Memphis Blast vs. Huntsville Rockets Recap
Memphis Blast are bested in their home debut by the Huntsville Rockets
After the highly anticipated home opener for the Memphis Blast, the crowd was electric as their hometown team took the field and the team shared that same positivity. However, that energy shifted as the game began and it seemed that the excitement the team exerted throughout the week was seemingly nonexistent.
The Blast were defeated 59-6 by the Rockets, but the worst part of the loss wasn’t the scoreboard, but the disheartened faces of the players. The young team had plays that showed why they had potential, such as the 86-yard touchdown run made by wide receiver turned quarterback, Markerion Johnson in the fourth quarter. That wound up being their only touchdown of the game and the sole bright spot in an otherwise bleak performance.
But where did things go wrong? Well as a longtime spectator of the team and after spending a lot of time with them, there were clearly three areas that caused the most concern.
Run blocking loses its luster
In the Blast’ first two contests, it was clear that their offense was going to primarily feature the run. With power rushers on the roster such as Darrin Davis and Zachery Townsend and speedy players like the aforementioned Johnson and Martavious Hayslett, the team has had an abundance of athletes who could get yards on the ground.
They rushed for over 100 yards in each of their first two games and had at least two rushers who had a run of 15 or more yards. But when they took the field against the Rockets, their usually stout run game was stifled. If it weren’t for Johnson’s spectacular run towards the end of the game, the team would have finished with negative rushing yards rather than their earned 78.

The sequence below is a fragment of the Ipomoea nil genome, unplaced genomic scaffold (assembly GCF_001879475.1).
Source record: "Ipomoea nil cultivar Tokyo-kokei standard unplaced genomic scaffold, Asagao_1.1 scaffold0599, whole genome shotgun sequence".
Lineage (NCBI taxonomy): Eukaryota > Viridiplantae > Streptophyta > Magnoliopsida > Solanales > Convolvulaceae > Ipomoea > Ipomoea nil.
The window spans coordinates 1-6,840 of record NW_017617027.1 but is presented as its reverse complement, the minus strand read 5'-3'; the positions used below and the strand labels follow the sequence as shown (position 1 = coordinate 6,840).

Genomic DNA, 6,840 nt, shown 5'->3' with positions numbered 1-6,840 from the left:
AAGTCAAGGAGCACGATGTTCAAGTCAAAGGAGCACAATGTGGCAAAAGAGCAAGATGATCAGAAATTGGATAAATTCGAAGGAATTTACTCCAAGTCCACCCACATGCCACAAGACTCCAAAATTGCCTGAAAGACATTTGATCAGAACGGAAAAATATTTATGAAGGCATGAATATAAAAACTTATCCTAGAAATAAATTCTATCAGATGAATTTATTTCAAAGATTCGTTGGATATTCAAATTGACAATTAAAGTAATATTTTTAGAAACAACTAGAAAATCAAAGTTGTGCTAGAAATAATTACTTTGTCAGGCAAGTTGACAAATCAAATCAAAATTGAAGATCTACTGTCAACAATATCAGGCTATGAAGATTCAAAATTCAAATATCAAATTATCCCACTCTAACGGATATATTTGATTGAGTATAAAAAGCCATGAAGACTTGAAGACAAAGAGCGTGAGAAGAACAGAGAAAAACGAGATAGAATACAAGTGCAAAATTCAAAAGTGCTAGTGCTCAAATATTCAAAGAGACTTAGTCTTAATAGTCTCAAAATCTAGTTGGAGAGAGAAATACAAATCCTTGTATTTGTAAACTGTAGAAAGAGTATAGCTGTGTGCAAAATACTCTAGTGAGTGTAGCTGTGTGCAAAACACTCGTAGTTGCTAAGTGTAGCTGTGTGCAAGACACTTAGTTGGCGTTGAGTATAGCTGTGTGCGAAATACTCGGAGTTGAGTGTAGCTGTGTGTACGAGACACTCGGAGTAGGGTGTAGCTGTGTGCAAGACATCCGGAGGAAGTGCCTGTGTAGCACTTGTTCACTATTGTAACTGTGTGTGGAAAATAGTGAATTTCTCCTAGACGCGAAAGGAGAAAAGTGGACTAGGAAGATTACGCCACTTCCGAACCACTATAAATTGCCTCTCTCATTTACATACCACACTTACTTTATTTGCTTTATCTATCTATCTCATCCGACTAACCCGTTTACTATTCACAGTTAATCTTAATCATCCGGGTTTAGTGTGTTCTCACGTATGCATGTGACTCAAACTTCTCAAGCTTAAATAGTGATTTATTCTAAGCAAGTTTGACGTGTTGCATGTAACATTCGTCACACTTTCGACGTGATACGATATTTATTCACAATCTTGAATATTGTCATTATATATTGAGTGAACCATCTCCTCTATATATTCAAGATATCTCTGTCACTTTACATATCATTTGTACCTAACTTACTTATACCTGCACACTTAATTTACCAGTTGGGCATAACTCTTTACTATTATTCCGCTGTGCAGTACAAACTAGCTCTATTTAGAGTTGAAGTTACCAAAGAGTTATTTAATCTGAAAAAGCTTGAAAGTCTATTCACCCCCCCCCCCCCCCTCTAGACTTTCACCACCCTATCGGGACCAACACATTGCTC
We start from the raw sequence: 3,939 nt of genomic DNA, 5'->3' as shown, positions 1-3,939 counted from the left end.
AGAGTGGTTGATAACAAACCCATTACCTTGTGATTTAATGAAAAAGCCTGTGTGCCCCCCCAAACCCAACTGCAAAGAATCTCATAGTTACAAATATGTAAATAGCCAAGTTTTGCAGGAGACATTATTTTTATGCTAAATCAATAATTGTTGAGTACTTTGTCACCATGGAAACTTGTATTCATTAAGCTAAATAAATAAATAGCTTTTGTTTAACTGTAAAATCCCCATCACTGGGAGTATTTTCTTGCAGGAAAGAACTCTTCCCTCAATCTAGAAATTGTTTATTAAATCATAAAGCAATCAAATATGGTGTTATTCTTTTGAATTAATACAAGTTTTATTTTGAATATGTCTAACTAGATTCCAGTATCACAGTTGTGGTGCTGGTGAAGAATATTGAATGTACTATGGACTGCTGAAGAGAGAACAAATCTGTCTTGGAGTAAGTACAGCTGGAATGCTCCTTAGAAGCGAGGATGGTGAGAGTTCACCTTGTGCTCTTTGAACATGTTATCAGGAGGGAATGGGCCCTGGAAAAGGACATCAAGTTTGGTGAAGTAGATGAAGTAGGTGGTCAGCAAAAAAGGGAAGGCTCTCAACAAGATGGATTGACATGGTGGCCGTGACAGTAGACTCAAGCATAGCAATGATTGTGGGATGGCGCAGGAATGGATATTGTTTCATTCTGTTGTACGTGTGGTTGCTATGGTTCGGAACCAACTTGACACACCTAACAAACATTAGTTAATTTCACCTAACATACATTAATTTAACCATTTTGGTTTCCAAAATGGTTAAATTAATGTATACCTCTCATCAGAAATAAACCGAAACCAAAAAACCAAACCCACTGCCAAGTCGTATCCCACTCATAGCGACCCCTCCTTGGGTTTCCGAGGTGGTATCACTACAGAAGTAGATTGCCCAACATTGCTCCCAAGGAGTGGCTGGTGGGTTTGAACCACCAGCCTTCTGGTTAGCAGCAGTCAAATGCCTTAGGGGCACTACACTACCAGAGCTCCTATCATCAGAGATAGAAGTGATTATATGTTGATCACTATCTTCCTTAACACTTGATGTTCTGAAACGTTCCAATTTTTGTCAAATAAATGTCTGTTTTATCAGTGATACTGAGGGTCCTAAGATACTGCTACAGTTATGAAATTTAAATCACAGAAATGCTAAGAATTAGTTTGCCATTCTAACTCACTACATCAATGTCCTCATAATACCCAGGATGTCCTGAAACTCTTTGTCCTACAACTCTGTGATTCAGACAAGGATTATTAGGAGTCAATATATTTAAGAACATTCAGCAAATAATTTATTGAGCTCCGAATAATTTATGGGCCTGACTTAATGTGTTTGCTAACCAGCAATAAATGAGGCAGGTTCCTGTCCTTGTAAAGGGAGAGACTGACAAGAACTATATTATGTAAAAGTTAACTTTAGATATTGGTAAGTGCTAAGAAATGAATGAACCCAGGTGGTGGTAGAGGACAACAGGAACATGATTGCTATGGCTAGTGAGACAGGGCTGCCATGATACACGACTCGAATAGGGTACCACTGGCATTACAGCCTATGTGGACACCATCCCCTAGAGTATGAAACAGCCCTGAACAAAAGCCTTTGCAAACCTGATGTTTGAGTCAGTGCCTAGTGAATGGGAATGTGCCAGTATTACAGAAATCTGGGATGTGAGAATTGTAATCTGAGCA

It would be easy to blame this on the running backs and their inability to hit holes, but there were multiple occasions in the game where it looked as if the offensive line didn’t know what to do.
Poor tackling hurts Blast comeback efforts
Though by looking at the scoreboard, it would be easy to blame all of the team’s struggles on the defense, but in most cases where the Rockets scored, they either did so on the Blast’ six turnovers or were put in good enough field position to score.
This isn’t making excuses for the still evolving unit, but it’s what was the story of the game. These already extenuating circumstances were made worse by the unit’s poor tackling. There were many instances where plays could have been held to minimal gains, even stopped behind the line of scrimmage, but defenders were unable to wrap up.
Coming into this game, it was well-known that the Rockets’ roster was full of elusive players, but it seemed that the it was almost too much to stop.
Preparedness of a team trumps talent
Following the game, quarterback Markerion Johnson spoke with Blast Media about his feelings about the game and what he felt caused the team to suffer the tough loss.
“We’re just not all together with discipline,” Johnson said. “I still have all the faith in my team, and we will continue to get better. This week, we have to focus on our team chemistry and our communication on the field.”
There’s not much more that I could add to Johnson’s analysis because he’s correct. There were times when it seemed like the team hadn’t developed much chemistry at all, despite having practices since last fall.
Injuries, conflicting schedules and constant roster changes have made it difficult for the team to all be on one accord, which translate onto the field during games.
This isn’t just noticeable to players, but fans alike who could easily detect the differences in the battling teams’ preparation for last Saturday’s game.
Will this be all the Blast are for the rest of the season? A team that’s full of talent but lacks the necessary discipline to capitalize on their raw ability?
Johnson told Blast Media that he doesn’t think so and a changing of the guard for the team could be coming much sooner than one would think.
“We’re only a game away from proving we’re a force to be reckoned with.” Johnson said.